• A couple of days back, I helped a friend put together a group of medical documents and CDs to send to an Multiple Sclerosis doctor in Los Angeles on behalf of her son. I realized that she needed a copy of a CD (didn't want to send her original) so I took the whole package home and told her she could pick up the copied CD later.

    At around 6 p.m. she called, asking if she could pick up the CD. She was taking her son out of the hospital for a break and they were going to a local coffee place. I asked her if they would like coffee here and she said they would enjoy that.

    Kipawa had met Bev earlier that day, but it was the first time he met Greg, her son, who was using his wheelchair. You could see Kipawa's wheels turning. "Oh, he has a wheelchair too, just like my human Dad, and that means he needs respect". For the 1.5 hours they were at our place, Kipawa's behaviour was nothing short of stellar. He moved around everyone for a few pets here and there, then sat on HIS lounge chair with us, chewing a toy and just being part of the pack.

    At one point Greg had to use the bathroom fast. So he got out of his wheelchair, and using his cane, walked down the hall. Well, the next thing blew our minds. Kipawa actually became confused and paced a little. I really believe that he was thinking "but if you sit in that chair you aren't supposed to get up, because that's the way it is for my Dad".

    All of us were so amazed, because it was so obvious why Kipawa had become 'alerted'. He followed Greg down the hall and sat outside the bathroom door. When Greg got out, he walked with Greg back to the patio. He stuck like glue to Greg, until Greg sat down in his wheelchair. THEN he went back to his lounge chair and started to play with his toy again.

    Greg LOVED Kipawa, and Kipawa was so great with Greg. He was so subdued with us out on the patio, because usually when people come over he thinks they are there for HIS enjoyment. He loved all of the petting everyone was giving him, WITHOUT the excitement factor. I think Kipawa is going to be wonderful with visiting people at GF Strong, our local spinal cord injury rehab hospital. We still have a number of things to work on before he becomes a therapy dog, but his behaviour that night really made me proud. However, I give credit where credit is due. Thank you Therese. 🙂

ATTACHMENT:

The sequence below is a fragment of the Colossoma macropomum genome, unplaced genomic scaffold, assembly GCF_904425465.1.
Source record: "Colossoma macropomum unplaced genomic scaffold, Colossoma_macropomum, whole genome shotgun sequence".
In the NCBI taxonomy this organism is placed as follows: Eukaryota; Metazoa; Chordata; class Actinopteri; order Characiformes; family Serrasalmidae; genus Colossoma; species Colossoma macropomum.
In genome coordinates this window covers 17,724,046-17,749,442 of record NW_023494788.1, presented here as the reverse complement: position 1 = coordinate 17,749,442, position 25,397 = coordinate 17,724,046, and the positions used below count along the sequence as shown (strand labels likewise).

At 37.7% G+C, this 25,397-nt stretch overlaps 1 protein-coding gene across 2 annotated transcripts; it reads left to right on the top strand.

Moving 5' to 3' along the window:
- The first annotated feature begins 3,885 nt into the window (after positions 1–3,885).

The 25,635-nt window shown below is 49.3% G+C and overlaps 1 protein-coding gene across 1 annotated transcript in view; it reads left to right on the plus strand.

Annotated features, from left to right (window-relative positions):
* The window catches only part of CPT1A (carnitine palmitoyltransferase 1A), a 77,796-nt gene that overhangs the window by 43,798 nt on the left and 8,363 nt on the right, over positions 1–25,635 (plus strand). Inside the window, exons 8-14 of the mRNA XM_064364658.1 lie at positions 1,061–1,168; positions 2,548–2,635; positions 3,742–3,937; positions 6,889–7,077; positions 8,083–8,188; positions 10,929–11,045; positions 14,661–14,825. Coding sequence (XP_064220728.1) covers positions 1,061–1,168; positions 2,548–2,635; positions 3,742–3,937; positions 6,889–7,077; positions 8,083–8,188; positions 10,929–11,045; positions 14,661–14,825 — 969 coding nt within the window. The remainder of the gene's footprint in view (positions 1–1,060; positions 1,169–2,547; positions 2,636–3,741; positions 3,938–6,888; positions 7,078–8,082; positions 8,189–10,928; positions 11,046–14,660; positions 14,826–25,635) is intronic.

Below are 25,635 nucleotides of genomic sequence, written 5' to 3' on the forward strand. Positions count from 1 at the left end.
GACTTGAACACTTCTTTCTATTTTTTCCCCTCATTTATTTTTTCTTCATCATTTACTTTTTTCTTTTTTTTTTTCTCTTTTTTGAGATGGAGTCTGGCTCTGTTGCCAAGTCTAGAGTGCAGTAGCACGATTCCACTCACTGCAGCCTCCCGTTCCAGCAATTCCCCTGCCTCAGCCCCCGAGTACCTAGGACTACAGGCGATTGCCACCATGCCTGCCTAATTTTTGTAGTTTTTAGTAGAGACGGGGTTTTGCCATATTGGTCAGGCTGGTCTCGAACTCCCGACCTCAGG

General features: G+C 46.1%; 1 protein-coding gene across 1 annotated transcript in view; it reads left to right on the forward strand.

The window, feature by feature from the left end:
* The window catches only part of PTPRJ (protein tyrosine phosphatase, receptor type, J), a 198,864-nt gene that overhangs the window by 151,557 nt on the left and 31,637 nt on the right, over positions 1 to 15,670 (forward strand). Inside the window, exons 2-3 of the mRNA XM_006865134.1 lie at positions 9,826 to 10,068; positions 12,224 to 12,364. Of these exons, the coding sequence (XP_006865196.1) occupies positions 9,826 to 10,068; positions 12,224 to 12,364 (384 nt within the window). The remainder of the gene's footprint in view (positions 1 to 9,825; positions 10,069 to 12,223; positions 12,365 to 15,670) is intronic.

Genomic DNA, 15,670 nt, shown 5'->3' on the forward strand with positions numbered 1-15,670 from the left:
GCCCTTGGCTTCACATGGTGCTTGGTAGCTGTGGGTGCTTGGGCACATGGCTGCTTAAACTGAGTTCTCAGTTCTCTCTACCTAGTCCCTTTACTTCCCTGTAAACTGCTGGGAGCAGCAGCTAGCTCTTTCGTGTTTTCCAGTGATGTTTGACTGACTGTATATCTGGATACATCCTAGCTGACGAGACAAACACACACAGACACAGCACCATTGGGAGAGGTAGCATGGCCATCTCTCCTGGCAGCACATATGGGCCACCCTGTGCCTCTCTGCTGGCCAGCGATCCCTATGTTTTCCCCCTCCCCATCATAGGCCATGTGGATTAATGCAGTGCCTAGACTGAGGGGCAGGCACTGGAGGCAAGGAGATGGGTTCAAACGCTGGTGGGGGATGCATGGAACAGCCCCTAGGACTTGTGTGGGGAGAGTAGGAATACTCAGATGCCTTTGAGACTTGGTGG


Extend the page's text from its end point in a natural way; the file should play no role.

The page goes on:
• aww that sounds awesome!! I saw his pic up on Therese's website and was like hey I know that name on the B -forum!! I have an Ace son, he is such a sweetie too

  • Good boy, he will do great

  • @krunzer:

    aww that sounds awesome!! I saw his pic up on Therese's website and was like hey I know that name on the B -forum!! I have an Ace son, he is such a sweetie too

    Therese and Kevin's dogs are simply the best - okay, I know I am biased. 🙂

  • What a good boy! It's scary how smart they are. 🙂

  • Well done Kipawa - it's always amazing just how sensitive and caring Basenjis are.

  • sounds like you have a natural therpy dog. My Diggie (the brindlewonderkid) has also been very intuitive as a therapy dog. I'm hoping Zest will follow in his pawprints, but so far she mostly gets by on charm.

  • Houston

    Oh Fran..that was soo sweet to read..actually brought tears to my silly eyes..so heartwarming..Kipawa will do splendidly, no doubt in my mind.

  • Houston

    I had nose surgery a few months ago and when I got home I was worried the dogs would be so excited and jump all on me, but it was crazy how mild mannered and dare I say tame/domesticated they were. I swear they knew I was hurt and gave me a day or so of good behavior. They are truly great dogs to own!

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